Financial Stability News

Flashing news about financial stability and central banking

Category Archives: Euro crisis

The Reinhart – Roghoff story

The highlight of this week has been the high-profile critique by Pollin & Co from UMassAmherst of professors Reinhart and Roghoff and their “austerity” paper, where they showed that the danger zone of public debt is 90 % of GDP. Their results has been used by the UK finance minister Osborn to justify their current harsh budget policy, and by many otheres to justify the current fashion of “austerity growth driven policies”.

Financial Times has given the debate wide coverage, see here and this very good summary blog post by G. Davis here. But you may also be interested in these posts by Prof. Mitchell here and prof. Wray here that is much more direct in their critique of R&R and also show the absurdity in their initial paper. As Wray and co-author Nersisyan noted in a Levy WP from 2010:

R&R … have no idea what sovereign debt is. They add together government debts issued by states on gold standards, fixed exchange rates and floating rates. They aggregated across governments that issue debt in their own currency and states that issue debt denominated in foreign currency. It is not even possible to determine from their book exactly what is government debt versus private debt.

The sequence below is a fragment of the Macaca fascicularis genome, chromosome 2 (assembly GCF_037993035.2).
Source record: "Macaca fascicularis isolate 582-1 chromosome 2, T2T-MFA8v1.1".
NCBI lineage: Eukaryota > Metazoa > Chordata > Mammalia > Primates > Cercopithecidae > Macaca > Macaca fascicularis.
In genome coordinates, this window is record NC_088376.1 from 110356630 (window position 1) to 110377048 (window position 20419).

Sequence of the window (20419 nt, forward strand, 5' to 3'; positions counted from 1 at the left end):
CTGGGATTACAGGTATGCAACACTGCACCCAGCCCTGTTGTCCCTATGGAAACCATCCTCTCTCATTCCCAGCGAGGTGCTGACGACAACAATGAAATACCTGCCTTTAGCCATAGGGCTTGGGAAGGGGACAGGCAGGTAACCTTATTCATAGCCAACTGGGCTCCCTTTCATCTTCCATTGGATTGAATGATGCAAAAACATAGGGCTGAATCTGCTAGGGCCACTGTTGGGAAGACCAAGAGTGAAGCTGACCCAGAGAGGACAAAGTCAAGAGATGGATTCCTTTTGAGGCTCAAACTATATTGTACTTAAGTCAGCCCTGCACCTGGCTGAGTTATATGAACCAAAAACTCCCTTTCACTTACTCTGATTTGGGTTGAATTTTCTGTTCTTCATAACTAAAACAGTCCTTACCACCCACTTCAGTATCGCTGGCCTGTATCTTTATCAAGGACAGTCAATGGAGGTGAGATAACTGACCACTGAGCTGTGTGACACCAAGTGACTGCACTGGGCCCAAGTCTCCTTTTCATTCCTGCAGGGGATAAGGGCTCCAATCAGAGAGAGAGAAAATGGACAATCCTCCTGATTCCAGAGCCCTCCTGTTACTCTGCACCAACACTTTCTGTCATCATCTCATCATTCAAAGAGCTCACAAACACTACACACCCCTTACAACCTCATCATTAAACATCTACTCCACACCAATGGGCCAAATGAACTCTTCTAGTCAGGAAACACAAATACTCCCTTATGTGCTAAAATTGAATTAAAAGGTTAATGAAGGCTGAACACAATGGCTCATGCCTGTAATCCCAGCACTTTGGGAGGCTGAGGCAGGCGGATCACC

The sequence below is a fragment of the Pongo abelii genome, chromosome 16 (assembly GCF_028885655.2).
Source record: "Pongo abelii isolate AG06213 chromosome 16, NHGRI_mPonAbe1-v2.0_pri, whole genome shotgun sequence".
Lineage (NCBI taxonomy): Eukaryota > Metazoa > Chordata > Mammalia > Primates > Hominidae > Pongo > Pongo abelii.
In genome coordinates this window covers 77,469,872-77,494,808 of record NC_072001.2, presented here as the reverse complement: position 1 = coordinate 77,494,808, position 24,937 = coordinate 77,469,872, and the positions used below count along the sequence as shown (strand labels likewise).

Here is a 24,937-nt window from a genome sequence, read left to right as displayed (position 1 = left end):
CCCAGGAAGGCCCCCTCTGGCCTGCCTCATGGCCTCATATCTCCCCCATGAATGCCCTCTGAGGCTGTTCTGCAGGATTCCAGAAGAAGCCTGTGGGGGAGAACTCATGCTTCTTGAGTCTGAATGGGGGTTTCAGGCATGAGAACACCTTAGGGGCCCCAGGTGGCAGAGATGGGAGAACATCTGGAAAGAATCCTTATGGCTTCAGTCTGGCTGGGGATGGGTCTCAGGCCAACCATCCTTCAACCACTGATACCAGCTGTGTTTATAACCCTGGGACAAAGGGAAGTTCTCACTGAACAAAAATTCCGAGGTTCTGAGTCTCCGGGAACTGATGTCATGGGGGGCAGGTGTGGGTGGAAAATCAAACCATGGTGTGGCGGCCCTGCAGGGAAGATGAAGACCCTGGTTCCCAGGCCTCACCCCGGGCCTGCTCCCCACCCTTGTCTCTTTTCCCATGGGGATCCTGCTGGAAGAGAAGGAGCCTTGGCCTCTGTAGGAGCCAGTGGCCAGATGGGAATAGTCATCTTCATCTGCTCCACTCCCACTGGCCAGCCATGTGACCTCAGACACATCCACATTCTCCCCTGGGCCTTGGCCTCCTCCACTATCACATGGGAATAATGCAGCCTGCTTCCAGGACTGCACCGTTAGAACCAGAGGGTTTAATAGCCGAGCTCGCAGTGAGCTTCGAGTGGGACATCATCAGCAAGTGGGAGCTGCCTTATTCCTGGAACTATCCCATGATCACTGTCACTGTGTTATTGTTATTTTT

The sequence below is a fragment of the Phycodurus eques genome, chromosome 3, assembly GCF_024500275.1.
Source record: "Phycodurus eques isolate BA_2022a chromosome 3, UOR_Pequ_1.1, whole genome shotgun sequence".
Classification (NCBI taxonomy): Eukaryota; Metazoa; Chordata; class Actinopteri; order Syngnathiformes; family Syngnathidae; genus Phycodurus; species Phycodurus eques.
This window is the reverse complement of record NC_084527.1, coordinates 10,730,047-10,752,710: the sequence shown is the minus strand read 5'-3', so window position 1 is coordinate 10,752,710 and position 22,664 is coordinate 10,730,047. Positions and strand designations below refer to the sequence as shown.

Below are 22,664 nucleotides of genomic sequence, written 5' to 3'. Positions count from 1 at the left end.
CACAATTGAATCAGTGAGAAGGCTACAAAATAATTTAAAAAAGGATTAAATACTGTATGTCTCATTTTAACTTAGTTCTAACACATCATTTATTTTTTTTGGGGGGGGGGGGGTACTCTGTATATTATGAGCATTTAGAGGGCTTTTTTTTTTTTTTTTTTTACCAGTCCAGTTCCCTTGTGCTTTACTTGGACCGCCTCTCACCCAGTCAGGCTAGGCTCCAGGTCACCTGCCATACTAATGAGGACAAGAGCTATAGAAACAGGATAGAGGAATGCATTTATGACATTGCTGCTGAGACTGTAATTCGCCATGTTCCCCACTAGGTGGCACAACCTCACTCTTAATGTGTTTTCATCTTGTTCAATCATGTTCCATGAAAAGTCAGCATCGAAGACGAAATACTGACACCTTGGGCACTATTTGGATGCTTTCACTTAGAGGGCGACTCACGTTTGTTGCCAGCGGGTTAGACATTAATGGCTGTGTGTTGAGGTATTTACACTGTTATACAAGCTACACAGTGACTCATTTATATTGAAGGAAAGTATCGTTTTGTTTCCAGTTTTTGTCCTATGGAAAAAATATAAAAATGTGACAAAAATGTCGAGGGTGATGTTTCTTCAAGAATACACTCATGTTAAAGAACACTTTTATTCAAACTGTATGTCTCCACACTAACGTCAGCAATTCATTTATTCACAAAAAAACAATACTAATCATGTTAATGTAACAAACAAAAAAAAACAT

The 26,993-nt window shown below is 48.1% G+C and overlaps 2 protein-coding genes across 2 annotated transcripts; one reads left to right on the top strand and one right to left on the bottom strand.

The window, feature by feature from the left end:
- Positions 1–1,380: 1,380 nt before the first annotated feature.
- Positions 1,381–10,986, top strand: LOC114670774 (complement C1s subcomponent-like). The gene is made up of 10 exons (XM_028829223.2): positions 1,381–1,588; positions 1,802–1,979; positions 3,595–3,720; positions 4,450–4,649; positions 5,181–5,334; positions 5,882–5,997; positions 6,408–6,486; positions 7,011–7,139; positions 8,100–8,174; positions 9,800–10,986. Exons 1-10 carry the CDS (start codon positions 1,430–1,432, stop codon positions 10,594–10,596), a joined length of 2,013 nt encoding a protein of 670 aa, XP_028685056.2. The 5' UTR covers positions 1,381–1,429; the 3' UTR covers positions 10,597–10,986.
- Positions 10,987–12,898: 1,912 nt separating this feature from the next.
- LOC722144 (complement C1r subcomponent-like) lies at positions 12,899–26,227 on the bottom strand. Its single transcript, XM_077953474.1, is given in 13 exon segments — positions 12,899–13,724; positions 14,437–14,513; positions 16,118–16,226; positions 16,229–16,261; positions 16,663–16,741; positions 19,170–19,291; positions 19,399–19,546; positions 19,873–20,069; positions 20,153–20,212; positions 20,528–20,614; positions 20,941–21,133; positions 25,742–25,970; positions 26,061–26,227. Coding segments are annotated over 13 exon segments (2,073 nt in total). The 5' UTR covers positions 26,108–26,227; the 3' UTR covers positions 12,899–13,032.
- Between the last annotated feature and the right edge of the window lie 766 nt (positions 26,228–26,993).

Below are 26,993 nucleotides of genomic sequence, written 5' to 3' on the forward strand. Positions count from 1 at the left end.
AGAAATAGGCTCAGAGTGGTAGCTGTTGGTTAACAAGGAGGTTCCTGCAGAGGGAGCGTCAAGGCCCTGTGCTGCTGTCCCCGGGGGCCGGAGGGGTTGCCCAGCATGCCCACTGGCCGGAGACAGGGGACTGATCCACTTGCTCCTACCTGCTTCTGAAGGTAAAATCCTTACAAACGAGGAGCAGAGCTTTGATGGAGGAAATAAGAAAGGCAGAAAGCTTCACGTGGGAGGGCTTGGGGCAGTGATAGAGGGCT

So, it does not make sense to compare apples and oranges; the debt ratio of Spain (w/o its own currency) is obviously not the same as the debt ratio for the UK. And the debt ratio for Japan (borrowing mainly domestically) has a different meaning than the US debt ratio (most US debt is to foreigners; and the US dollar enjoy resever currency status).

This has huge implications for macroeconomic policy going forward. The IMF is gradually coming around to a “less austerity” position, and the FT notes that they will get into a fight with the UK government in the forthcoming Article IV discussion. So watch out for the continuation of the contiuation of the R&R story.

EU’s unemployment continue to increase

Unemployment continue to increase, as reported by Eurostat yesterday. Depressing figures; should be of greater concern for everybody! For a good review of the situation, see this blog from Professor Bill Mitchell, University of Newcastle, NSW Australia.

Brad DeLong on FT’s call for austerity

The FT’s editorial today with a balanced call for austerity in Europa was surprising and disappointing, given all the writings of Martin Wolf and others in the paper before. Today Brad de Long take charge at the ed and discuss why it is that people who should know better fall in the “austerity trap”. He points out that even Milton Friedman would have to to stabilize nominal GDP and buy stuff for until inflation and growth are reestablished on a sustainable path.Well written.